A video released by Boko Haram purports to show some of the missing girls who were kidnapped by militants in northern Nigeria more than two years ago.
About 50 girls wearing Islamic dress are seen in the video. A masked militant in camouflage carrying a gun addresses the viewer, saying that while some of the girls are still alive, others were killed during government airstrikes on Boko Haram positions. The video ends with footage of the alleged aftermath of an airstrike by Nigerian military, showing bloodied bodies on the ground.
"They should know that their children are still in their hands," said the man in the video, according to AFP.
On the night of April 2014, armed Boko Haram militants attacked the Government Girls Secondary School in Chibok and abducted 276 students. 57 were able to escape right away. The fate of the others has been largely unknown until earlier this year in April, when Boko Haram released a video showing 15 of the kidnapped girls. In May, one missing Chibok girl — who had been abducted — was found alone by locals.
The man in the latest video claimed to be the successor to Abubakar Shekau, according to Al Jazeera. Earlier this month, the Islamic State appointed Abu Musab al-Barnawi as Shekau's successor.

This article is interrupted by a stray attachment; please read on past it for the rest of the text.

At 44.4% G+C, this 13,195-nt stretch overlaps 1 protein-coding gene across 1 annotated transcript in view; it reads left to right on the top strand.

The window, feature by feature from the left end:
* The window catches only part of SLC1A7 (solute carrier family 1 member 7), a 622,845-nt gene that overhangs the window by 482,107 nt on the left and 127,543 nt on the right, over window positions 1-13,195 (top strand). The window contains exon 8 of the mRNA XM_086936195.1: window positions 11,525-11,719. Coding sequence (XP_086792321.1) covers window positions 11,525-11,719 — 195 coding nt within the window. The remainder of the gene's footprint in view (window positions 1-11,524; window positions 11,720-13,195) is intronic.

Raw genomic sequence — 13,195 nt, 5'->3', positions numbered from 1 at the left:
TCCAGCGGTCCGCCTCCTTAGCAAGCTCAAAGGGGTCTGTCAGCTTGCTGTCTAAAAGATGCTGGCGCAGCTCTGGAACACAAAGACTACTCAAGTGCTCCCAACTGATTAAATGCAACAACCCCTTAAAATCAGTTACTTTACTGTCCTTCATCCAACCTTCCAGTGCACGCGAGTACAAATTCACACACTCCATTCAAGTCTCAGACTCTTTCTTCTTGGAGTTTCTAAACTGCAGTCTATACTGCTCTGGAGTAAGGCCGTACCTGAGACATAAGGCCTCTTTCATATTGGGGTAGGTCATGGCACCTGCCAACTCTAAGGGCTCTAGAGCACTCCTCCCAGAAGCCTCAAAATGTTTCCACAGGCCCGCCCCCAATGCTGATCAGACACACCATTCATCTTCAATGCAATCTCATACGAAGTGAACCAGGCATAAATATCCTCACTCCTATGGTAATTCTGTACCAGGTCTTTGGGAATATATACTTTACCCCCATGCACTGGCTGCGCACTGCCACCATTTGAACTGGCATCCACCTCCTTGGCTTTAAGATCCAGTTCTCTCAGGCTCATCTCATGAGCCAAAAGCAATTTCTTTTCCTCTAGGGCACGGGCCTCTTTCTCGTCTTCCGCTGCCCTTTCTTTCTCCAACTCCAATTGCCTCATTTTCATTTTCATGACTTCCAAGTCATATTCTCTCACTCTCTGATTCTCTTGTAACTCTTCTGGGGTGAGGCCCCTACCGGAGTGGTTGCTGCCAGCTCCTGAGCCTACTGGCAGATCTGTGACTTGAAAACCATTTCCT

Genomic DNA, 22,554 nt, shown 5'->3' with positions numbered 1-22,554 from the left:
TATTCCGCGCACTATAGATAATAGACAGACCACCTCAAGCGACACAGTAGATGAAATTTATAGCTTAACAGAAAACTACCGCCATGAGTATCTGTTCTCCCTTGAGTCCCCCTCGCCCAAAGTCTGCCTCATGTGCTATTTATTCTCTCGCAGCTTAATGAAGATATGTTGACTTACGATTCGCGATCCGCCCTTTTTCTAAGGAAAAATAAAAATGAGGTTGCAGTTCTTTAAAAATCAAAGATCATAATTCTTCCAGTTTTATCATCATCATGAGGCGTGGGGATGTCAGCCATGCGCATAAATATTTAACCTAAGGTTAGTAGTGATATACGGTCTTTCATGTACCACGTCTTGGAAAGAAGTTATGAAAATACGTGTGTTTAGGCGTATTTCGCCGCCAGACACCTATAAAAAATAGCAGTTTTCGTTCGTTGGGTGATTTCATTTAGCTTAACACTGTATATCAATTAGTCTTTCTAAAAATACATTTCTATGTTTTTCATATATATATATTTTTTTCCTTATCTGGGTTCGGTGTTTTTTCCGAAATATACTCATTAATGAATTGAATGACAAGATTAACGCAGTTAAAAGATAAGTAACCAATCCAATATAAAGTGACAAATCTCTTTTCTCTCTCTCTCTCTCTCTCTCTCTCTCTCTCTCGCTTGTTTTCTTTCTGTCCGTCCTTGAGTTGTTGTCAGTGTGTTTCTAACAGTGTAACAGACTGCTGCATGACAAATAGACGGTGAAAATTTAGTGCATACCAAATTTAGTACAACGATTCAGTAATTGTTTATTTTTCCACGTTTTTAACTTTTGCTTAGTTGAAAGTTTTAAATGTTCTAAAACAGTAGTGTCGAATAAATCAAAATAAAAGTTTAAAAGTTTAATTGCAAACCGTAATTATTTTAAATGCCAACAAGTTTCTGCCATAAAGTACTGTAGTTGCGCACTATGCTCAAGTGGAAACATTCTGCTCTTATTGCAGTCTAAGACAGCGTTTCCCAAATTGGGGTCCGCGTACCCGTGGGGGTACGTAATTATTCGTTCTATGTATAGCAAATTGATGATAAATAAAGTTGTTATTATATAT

The man also implored parents of the living girls to put pressure on the government to release Boko Haram fighters from prisons across Nigeria, Al Jazeera reported. He added that about 40 were married and several had been injured in airstrikes.
Nigeria's information minister Lai Mohammed released a statement assuring the public that negotiations regarding the missing Chibok girls are ongoing.
The group has relied on abducting young people from local towns to swell their numbers, often training boys as fighters and suicide bombers, and using girls as sex slaves and Jihadi brides. Human Rights Watch has estimated that Boko Haram has kidnapped more than 10,000 boys from villages across the region over the last three years.
The abduction of the Chibok Girls sparked an international social media campaign, #BringBackOurGirls. One leading member of the Bring Back Our Girls movement told the BBC that she was "terrified" by what she saw in the video.
"Everyone should be disturbed by the conditions of the girls," Aisha Yesufu said.
Follow Tess Owen on Twitter: @misstessowen